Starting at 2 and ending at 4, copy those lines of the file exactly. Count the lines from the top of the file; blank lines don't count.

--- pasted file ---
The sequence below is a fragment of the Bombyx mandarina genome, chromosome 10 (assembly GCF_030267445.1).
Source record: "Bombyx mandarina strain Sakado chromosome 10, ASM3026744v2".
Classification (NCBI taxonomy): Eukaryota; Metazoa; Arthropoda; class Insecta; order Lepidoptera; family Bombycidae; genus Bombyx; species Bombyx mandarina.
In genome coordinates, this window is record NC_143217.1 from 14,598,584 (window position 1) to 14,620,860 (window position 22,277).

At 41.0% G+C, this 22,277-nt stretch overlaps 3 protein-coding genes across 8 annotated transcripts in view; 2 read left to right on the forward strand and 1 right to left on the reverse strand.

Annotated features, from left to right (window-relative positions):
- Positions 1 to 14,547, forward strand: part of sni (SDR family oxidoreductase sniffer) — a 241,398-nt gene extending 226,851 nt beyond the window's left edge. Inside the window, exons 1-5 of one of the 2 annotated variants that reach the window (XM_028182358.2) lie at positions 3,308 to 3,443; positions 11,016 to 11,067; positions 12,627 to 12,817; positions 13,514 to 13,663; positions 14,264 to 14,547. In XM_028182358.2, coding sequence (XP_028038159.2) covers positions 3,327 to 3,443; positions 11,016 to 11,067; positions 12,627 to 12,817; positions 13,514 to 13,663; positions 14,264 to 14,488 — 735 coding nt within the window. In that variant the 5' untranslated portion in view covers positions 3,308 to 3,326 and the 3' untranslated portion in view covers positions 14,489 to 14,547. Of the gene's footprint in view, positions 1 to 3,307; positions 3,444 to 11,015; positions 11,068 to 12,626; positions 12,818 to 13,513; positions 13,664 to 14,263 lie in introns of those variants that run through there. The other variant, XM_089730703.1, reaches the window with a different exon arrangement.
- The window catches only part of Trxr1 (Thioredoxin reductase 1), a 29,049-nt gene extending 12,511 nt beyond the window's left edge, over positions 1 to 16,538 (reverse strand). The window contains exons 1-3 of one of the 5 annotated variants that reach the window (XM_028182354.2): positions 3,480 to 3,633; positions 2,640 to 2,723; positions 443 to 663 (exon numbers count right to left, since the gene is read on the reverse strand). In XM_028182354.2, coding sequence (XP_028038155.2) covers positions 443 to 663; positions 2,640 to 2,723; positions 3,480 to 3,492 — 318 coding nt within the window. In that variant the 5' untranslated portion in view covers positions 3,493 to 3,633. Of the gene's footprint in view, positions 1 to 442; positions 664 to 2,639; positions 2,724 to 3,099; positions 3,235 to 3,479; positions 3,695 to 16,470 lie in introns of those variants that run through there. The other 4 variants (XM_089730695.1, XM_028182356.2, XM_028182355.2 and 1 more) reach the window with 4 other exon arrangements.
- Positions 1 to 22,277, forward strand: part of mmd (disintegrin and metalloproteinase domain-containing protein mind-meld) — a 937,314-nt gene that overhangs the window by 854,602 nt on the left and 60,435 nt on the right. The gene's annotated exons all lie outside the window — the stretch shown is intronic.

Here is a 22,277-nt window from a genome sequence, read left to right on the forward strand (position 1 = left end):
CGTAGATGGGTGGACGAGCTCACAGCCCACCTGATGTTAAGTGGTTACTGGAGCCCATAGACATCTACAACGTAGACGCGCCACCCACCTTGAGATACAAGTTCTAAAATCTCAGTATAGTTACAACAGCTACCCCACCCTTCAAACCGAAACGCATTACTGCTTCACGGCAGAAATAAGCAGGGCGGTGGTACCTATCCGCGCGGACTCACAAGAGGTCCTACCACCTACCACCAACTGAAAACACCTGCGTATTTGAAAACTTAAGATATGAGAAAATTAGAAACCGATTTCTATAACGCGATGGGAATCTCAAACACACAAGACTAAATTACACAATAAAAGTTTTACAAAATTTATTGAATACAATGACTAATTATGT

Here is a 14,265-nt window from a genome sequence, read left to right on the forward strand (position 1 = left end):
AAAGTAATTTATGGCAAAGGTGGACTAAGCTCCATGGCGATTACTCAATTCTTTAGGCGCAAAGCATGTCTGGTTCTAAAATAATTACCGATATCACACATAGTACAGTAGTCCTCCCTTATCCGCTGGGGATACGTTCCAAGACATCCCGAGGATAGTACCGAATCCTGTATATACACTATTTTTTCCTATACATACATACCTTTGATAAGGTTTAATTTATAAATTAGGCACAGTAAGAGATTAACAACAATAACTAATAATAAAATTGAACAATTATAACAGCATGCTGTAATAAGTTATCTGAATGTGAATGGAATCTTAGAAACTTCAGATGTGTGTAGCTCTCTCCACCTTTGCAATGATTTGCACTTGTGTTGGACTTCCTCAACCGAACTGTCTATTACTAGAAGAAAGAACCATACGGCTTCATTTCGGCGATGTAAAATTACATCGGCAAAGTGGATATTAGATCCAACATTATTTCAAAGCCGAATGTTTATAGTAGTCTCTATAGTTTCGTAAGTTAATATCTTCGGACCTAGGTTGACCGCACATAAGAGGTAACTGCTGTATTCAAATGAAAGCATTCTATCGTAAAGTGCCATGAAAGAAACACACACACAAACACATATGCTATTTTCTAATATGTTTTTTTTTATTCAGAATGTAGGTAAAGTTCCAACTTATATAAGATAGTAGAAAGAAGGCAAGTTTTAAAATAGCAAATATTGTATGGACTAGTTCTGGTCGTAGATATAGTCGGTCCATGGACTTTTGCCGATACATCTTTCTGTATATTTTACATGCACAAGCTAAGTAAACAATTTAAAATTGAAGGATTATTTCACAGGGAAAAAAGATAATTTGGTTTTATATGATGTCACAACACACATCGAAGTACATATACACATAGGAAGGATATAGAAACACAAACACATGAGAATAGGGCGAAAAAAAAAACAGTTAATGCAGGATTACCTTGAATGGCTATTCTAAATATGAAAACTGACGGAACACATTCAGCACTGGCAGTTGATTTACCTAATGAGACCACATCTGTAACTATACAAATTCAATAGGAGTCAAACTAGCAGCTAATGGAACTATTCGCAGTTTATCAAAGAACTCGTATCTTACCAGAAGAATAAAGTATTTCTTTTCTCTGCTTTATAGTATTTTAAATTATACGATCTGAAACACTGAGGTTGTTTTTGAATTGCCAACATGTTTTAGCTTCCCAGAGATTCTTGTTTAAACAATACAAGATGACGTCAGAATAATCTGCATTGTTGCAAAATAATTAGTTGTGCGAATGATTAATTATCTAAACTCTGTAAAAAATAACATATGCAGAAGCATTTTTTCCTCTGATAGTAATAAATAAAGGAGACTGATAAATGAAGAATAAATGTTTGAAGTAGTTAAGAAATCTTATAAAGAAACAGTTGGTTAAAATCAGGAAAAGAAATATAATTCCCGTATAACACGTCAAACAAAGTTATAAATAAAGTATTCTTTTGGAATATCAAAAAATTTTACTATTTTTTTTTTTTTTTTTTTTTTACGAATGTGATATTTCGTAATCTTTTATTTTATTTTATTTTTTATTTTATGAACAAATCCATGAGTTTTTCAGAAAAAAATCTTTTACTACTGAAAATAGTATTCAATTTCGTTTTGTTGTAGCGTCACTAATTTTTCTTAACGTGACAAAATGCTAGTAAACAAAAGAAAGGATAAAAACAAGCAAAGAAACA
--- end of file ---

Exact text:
Source record: "Bombyx mandarina strain Sakado chromosome 10, ASM3026744v2".
Classification (NCBI taxonomy): Eukaryota; Metazoa; Arthropoda; class Insecta; order Lepidoptera; family Bombycidae; genus Bombyx; species Bombyx mandarina.
In genome coordinates, this window is record NC_143217.1 from 14,598,584 (window position 1) to 14,620,860 (window position 22,277).